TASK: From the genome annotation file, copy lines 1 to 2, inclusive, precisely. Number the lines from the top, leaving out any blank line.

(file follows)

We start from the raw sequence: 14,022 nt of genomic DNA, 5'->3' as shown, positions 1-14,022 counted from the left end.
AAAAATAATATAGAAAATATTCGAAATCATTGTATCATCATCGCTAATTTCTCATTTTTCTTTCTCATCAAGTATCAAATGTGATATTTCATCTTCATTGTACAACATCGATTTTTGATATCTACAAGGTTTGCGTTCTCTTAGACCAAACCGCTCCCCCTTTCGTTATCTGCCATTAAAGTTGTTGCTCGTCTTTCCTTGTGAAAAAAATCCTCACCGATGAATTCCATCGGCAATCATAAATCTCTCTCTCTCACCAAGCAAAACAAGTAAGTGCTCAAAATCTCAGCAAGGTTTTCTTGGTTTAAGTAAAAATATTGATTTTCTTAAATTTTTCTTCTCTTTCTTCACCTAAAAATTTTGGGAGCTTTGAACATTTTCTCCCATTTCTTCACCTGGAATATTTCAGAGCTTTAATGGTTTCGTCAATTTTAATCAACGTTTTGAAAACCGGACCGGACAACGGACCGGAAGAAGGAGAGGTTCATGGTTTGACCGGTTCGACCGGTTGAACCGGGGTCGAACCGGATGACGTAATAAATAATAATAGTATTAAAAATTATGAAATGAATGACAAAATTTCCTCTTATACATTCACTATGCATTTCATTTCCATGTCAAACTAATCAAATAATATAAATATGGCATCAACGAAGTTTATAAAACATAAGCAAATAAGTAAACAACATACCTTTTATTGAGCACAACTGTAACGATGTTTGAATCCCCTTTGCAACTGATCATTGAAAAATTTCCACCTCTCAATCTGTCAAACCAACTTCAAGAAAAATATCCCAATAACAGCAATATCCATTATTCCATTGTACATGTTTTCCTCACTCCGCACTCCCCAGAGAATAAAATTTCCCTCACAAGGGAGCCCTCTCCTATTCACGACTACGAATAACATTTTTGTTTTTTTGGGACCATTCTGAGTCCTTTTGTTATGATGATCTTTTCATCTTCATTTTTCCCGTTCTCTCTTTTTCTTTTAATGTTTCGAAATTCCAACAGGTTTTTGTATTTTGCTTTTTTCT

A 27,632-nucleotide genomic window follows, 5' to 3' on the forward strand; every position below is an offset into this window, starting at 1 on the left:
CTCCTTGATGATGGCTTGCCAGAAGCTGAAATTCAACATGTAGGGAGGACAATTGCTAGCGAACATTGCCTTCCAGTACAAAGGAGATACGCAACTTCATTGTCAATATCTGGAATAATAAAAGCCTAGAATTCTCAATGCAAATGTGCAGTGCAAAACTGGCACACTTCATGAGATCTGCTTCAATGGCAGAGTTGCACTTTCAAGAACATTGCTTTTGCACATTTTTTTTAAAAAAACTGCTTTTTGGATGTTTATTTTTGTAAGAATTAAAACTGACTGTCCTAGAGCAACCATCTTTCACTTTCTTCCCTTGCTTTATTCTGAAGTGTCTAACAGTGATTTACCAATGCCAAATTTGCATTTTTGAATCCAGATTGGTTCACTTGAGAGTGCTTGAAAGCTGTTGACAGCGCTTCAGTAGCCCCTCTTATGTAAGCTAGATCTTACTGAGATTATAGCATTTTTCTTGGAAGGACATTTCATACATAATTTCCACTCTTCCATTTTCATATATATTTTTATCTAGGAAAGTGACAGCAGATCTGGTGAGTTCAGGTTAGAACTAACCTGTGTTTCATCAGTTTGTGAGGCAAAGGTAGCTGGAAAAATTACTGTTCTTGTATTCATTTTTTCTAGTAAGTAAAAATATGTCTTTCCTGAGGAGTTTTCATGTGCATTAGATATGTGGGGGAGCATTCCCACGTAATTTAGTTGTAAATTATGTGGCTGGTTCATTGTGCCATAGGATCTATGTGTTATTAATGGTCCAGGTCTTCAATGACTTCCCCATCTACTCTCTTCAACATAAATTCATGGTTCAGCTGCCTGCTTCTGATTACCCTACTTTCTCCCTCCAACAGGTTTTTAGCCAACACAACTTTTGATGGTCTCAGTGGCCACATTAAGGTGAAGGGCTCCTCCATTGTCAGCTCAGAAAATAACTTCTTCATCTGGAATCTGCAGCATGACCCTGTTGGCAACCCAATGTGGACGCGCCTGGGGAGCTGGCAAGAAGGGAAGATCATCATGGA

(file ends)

We start from the raw sequence: 14,022 nt of genomic DNA, 5'->3' as shown, positions 1-14,022 counted from the left end.
AAAAATAATATAGAAAATATTCGAAATCATTGTATCATCATCGCTAATTTCTCATTTTTCTTTCTCATCAAGTATCAAATGTGATATTTCATCTTCATTGTACAACATCGATTTTTGATATCTACAAGGTTTGCGTTCTCTTAGACCAAACCGCTCCCCCTTTCGTTATCTGCCATTAAAGTTGTTGCTCGTCTTTCCTTGTGAAAAAAATCCTCACCGATGAATTCCATCGGCAATCATAAATCTCTCTCTCTCACCAAGCAAAACAAGTAAGTGCTCAAAATCTCAGCAAGGTTTTCTTGGTTTAAGTAAAAATATTGATTTTCTTAAATTTTTCTTCTCTTTCTTCACCTAAAAATTTTGGGAGCTTTGAACATTTTCTCCCATTTCTTCACCTGGAATATTTCAGAGCTTTAATGGTTTCGTCAATTTTAATCAACGTTTTGAAAACCGGACCGGACAACGGACCGGAAGAAGGAGAGGTTCATGGTTTGACCGGTTCGACCGGTTGAACCGGGGTCGAACCGGATGACGTAATAAATAATAATAGTATTAAAAATTATGAAATGAATGACAAAATTTCCTCTTATACATTCACTATGCATTTCATTTCCATGTCAAACTAATCAAATAATATAAATATGGCATCAACGAAGTTTATAAAACATAAGCAAATAAGTAAACAACATACCTTTTATTGAGCACAACTGTAACGATGTTTGAATCCCCTTTGCAACTGATCATTGAAAAATTTCCACCTCTCAATCTGTCAAACCAACTTCAAGAAAAATATCCCAATAACAGCAATATCCATTATTCCATTGTACATGTTTTCCTCACTCCGCACTCCCCAGAGAATAAAATTTCCCTCACAAGGGAGCCCTCTCCTATTCACGACTACGAATAACATTTTTGTTTTTTTGGGACCATTCTGAGTCCTTTTGTTATGATGATCTTTTCATCTTCATTTTTCCCGTTCTCTCTTTTTCTTTTAATGTTTCGAAATTCCAACAGGTTTTTGTATTTTGCTTTTTTCT